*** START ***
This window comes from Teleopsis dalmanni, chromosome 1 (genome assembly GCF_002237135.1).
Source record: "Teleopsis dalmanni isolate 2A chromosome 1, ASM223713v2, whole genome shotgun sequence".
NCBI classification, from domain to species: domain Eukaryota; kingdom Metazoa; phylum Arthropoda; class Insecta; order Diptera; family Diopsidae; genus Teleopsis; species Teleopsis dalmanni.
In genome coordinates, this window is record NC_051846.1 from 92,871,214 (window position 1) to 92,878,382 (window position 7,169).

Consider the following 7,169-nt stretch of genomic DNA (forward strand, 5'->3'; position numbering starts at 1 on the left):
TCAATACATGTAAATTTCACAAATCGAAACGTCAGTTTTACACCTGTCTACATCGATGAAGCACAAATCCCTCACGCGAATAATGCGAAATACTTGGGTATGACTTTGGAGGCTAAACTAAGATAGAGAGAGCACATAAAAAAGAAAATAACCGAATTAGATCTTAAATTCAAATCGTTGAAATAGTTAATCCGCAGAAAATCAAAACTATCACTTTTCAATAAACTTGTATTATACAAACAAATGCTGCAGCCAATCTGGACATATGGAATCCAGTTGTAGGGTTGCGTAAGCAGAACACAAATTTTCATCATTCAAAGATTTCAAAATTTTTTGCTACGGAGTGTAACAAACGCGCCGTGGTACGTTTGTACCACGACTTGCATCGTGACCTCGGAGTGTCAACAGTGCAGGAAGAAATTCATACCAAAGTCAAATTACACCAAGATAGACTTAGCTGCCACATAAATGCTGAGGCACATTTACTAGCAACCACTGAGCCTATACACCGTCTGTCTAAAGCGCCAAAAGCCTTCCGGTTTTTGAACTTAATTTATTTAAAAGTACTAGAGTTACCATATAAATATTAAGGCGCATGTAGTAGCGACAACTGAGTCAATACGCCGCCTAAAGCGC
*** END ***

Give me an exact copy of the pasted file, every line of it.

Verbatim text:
This window comes from Teleopsis dalmanni, chromosome 1 (genome assembly GCF_002237135.1).
Source record: "Teleopsis dalmanni isolate 2A chromosome 1, ASM223713v2, whole genome shotgun sequence".
NCBI classification, from domain to species: domain Eukaryota; kingdom Metazoa; phylum Arthropoda; class Insecta; order Diptera; family Diopsidae; genus Teleopsis; species Teleopsis dalmanni.
In genome coordinates, this window is record NC_051846.1 from 92,871,214 (window position 1) to 92,878,382 (window position 7,169).

Consider the following 7,169-nt stretch of genomic DNA (forward strand, 5'->3'; position numbering starts at 1 on the left):
TCAATACATGTAAATTTCACAAATCGAAACGTCAGTTTTACACCTGTCTACATCGATGAAGCACAAATCCCTCACGCGAATAATGCGAAATACTTGGGTATGACTTTGGAGGCTAAACTAAGATAGAGAGAGCACATAAAAAAGAAAATAACCGAATTAGATCTTAAATTCAAATCGTTGAAATAGTTAATCCGCAGAAAATCAAAACTATCACTTTTCAATAAACTTGTATTATACAAACAAATGCTGCAGCCAATCTGGACATATGGAATCCAGTTGTAGGGTTGCGTAAGCAGAACACAAATTTTCATCATTCAAAGATTTCAAAATTTTTTGCTACGGAGTGTAACAAACGCGCCGTGGTACGTTTGTACCACGACTTGCATCGTGACCTCGGAGTGTCAACAGTGCAGGAAGAAATTCATACCAAAGTCAAATTACACCAAGATAGACTTAGCTGCCACATAAATGCTGAGGCACATTTACTAGCAACCACTGAGCCTATACACCGTCTGTCTAAAGCGCCAAAAGCCTTCCGGTTTTTGAACTTAATTTATTTAAAAGTACTAGAGTTACCATATAAATATTAAGGCGCATGTAGTAGCGACAACTGAGTCAATACGCCGCCTAAAGCGC